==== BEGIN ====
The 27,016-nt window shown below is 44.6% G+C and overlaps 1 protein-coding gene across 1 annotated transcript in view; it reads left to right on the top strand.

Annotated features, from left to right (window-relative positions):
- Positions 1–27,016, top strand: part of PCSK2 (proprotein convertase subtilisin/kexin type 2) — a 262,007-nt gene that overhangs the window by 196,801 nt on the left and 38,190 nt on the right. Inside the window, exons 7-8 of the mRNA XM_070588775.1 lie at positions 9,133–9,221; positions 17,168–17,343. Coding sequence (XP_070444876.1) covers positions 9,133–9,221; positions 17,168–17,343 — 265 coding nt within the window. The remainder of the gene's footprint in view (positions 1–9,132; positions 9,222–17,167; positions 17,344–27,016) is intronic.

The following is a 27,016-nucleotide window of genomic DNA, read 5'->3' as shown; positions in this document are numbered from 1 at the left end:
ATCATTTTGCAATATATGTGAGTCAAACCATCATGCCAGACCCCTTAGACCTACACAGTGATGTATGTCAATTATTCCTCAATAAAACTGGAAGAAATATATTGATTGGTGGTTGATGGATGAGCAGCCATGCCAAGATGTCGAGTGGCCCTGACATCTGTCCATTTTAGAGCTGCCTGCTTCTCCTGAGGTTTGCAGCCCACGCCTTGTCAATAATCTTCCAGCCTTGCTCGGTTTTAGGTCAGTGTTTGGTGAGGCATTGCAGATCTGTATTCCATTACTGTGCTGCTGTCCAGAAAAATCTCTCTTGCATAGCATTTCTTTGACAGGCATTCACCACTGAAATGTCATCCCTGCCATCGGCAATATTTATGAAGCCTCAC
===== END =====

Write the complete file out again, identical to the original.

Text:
The 27,016-nt window shown below is 44.6% G+C and overlaps 1 protein-coding gene across 1 annotated transcript in view; it reads left to right on the top strand.

Annotated features, from left to right (window-relative positions):
- Positions 1–27,016, top strand: part of PCSK2 (proprotein convertase subtilisin/kexin type 2) — a 262,007-nt gene that overhangs the window by 196,801 nt on the left and 38,190 nt on the right. Inside the window, exons 7-8 of the mRNA XM_070588775.1 lie at positions 9,133–9,221; positions 17,168–17,343. Coding sequence (XP_070444876.1) covers positions 9,133–9,221; positions 17,168–17,343 — 265 coding nt within the window. The remainder of the gene's footprint in view (positions 1–9,132; positions 9,222–17,167; positions 17,344–27,016) is intronic.

The following is a 27,016-nucleotide window of genomic DNA, read 5'->3' as shown; positions in this document are numbered from 1 at the left end:
ATCATTTTGCAATATATGTGAGTCAAACCATCATGCCAGACCCCTTAGACCTACACAGTGATGTATGTCAATTATTCCTCAATAAAACTGGAAGAAATATATTGATTGGTGGTTGATGGATGAGCAGCCATGCCAAGATGTCGAGTGGCCCTGACATCTGTCCATTTTAGAGCTGCCTGCTTCTCCTGAGGTTTGCAGCCCACGCCTTGTCAATAATCTTCCAGCCTTGCTCGGTTTTAGGTCAGTGTTTGGTGAGGCATTGCAGATCTGTATTCCATTACTGTGCTGCTGTCCAGAAAAATCTCTCTTGCATAGCATTTCTTTGACAGGCATTCACCACTGAAATGTCATCCCTGCCATCGGCAATATTTATGAAGCCTCAC